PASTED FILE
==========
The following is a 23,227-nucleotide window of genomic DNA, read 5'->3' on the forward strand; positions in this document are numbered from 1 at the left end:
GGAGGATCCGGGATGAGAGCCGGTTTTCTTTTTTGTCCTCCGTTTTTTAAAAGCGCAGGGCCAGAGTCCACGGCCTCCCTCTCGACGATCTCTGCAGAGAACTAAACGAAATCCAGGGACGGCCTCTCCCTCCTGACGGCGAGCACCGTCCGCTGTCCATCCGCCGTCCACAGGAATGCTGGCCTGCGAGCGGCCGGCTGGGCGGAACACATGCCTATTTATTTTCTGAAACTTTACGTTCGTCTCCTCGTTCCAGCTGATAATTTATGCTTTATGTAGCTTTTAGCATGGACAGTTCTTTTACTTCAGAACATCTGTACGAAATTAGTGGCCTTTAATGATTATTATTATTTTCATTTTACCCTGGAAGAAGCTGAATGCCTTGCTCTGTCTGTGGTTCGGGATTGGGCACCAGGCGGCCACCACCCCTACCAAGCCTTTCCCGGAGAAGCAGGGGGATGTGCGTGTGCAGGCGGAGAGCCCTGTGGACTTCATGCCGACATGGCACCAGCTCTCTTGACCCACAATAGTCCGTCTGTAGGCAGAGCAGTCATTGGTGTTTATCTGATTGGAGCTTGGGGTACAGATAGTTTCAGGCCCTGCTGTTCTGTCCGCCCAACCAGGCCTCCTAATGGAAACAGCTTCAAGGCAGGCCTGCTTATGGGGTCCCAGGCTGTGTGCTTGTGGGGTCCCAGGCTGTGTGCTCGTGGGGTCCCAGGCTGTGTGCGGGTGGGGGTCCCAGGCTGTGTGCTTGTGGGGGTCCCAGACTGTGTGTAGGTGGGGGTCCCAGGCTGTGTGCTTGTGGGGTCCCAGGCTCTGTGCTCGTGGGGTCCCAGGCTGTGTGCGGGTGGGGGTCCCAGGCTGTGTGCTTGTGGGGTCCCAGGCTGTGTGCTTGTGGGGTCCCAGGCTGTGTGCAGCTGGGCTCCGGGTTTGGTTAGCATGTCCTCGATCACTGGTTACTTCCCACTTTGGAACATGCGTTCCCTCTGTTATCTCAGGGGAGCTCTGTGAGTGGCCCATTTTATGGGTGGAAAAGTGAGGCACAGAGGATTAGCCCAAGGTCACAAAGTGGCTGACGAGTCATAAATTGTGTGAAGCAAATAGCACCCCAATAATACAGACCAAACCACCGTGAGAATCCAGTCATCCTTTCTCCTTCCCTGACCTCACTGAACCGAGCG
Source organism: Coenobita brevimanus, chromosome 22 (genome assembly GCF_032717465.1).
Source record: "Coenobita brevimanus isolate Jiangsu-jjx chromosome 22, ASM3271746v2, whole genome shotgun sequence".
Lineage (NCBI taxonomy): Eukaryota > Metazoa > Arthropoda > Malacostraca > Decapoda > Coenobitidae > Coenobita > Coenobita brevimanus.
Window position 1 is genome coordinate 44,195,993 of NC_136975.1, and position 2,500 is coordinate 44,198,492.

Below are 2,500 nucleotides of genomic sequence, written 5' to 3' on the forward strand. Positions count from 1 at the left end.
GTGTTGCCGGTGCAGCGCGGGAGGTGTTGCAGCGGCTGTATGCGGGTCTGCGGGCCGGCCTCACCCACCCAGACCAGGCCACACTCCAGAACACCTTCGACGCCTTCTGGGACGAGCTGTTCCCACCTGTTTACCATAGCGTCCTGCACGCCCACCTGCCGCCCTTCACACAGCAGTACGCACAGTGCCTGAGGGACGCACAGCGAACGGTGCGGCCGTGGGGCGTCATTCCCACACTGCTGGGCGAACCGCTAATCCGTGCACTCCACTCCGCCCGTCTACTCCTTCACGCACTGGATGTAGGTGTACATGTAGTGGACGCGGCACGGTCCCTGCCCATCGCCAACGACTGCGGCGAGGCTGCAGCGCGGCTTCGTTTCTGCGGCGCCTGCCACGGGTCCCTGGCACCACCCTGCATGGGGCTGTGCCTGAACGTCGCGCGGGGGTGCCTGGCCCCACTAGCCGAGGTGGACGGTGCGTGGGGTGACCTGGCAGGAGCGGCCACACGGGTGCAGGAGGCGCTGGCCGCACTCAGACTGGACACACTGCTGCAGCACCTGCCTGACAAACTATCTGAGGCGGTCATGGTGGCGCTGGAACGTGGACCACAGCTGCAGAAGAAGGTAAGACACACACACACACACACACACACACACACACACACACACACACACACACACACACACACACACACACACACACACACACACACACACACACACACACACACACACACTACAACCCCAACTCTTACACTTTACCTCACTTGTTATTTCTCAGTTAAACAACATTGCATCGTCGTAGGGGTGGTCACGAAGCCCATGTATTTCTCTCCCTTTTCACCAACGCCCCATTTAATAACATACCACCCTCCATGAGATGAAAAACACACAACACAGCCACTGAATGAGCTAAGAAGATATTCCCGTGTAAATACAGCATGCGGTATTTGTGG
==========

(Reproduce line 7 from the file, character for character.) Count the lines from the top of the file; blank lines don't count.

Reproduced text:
Below are 2,500 nucleotides of genomic sequence, written 5' to 3' on the forward strand. Positions count from 1 at the left end.